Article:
Leave the credit cards at home unless you have a history of paying them off right away. Shop with only cash, checks, or debit cards and you’ll likely spend less and save on credit card interest. And if you’re online shopping, resist checking out with Apple Pay or PayPal, which make it easy to use your credit cards.

#6: If You DO Use Credit…

Use your lowest-interest option if you will carry the debt for more than a month. Only use higher-interest “rewards” cards (cash back, travel points) if you will pay the card off right away. Too many consumers pay more in interest than the “free” flight or hotel they are trying to earn by using rewards cards!

#7: Spend Time Rather Than Money

Ask your friends if you can exchange gift-giving for an experience instead. Propose a potluck, Christmas caroling, or a cookie decorating party. Spend the holidays creating memories rather than consuming.

You could say something like, “Would you be willing to try something new this Christmas? It’s easy for me to overspend, when all I really want to do is show the people I love that they are important to me. So I propose that we go shopping together, not for gifts, but for ingredients to a fabulous holiday dinner that we can cook and enjoy together! The truth is, I’d rather spend the holidays celebrating with the people I love than shopping for them.”

#8: Give Gifts That Count

Woman and her daughter decorating a Christmas tree. Holiday savings tips.

You know how hard it is to shop for people who already have everything they need? Consider giving to a favorite charity in their name, adopting a family, or “thinking outside the gift-wrapped box” by making a purchase through Heifer, International. Yet that’s just MY favorite charity. You could ask your giftee what causes matter to them and make a donation in their name. Sometimes, you can even get a small gift when you “adopt”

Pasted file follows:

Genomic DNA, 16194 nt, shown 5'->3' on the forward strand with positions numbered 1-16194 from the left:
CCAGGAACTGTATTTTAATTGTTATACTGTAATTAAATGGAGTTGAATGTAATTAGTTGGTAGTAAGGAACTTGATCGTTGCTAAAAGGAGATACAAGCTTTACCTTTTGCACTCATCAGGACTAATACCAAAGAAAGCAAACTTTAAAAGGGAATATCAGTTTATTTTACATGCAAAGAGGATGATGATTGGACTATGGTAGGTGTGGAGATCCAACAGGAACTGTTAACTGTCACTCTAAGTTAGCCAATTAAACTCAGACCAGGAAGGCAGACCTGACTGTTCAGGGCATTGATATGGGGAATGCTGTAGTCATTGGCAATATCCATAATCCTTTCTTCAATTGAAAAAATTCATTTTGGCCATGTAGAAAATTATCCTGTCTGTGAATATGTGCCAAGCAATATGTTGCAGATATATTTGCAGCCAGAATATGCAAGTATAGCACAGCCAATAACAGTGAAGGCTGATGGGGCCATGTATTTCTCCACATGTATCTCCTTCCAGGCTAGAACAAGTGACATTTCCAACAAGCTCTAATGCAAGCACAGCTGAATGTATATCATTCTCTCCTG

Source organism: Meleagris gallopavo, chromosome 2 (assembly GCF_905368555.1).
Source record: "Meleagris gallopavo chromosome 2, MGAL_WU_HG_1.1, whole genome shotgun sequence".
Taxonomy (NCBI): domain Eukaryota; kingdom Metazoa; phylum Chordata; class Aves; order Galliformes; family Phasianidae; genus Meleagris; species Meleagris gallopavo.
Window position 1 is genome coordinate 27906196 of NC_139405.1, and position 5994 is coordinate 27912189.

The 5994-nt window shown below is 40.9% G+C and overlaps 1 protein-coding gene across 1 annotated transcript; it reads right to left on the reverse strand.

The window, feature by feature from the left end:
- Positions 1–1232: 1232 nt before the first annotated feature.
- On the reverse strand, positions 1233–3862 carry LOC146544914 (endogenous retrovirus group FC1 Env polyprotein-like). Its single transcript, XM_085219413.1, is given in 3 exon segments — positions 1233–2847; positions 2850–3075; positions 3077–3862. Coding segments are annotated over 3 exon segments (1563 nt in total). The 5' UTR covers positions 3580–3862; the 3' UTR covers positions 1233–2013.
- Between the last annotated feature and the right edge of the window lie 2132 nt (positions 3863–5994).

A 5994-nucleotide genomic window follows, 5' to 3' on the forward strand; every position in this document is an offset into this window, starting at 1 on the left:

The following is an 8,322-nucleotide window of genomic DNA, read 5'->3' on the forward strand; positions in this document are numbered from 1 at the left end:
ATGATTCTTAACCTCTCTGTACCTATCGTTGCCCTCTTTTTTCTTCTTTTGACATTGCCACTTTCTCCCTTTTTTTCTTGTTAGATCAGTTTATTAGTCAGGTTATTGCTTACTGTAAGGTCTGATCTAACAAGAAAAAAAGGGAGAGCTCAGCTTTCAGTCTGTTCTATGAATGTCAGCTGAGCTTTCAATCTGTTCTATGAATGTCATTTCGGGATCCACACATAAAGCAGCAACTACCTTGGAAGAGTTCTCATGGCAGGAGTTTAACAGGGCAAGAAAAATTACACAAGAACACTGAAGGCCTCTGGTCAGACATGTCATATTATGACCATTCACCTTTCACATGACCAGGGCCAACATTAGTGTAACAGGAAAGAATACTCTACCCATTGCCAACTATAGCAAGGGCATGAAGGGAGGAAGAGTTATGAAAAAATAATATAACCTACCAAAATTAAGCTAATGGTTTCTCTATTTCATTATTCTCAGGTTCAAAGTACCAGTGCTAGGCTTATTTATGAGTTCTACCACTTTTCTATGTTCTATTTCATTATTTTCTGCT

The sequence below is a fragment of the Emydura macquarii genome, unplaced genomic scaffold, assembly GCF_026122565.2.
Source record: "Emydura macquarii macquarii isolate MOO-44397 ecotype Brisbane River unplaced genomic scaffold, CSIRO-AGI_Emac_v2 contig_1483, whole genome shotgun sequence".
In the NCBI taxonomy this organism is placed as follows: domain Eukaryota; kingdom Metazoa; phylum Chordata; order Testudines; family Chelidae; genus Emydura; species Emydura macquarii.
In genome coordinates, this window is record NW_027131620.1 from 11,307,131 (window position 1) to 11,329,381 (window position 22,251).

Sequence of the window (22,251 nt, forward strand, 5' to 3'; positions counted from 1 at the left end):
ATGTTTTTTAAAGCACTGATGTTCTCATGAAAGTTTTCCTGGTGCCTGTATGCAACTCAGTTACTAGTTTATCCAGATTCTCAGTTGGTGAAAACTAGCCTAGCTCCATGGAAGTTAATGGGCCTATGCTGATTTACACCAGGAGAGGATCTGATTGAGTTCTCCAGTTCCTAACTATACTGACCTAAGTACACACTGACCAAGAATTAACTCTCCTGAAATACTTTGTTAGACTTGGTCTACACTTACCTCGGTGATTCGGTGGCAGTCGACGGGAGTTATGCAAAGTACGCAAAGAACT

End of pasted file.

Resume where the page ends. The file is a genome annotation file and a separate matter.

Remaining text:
a wild animal.

You might also have people on your list who could use the gift of financial education. Consider purchasing a book from The Prosperity Economics Movement such as Busting the Retirement Lies, Busting the Interest Rate Lies, or the newest Busting the College Planning Lies.

Experiences are also a meaningful gift to give, and allow you to spend time with a person you care for. Buying a membership to the Zoo, botanical gardens, or your giftee’s favorite museum can provide a year’s worth of fun. And these experiences are often educational, too. Maybe you know someone who loves to swim, and you could gift them a snorkeling lesson. Think about what your loved ones enjoy, and find ways t foster those interests with experience-based gifts.

#9: Separate “Wants” from “Needs”

A friendly reminder: When it comes to holiday sales, make sure you actually save money, instead of just buying more! You may think you saved $600 on the $1,800 computer you got on sale. But if the “saved” $600 doesn’t show up as a deposit in your bank account, you didn’t save it – you just spent $1,800! Since you can never “save” money on anything you weren’t going to buy anyway, be sure to separate wants from needs.

To avoid this, try not to purchase anything for yourself during the holiday season. If you want or need something, add it to your wishlist. This is the season for gifting, and you’re only adding to your spending when you purchase things for yourself, too. Allow someone to gift it to you. And if you really “need” it, you can purchase it for yourself at a later date. (And remember, most stores still have great sales year-round.)

#10: Don’t Do All of Your Holiday Shopping at the Holidays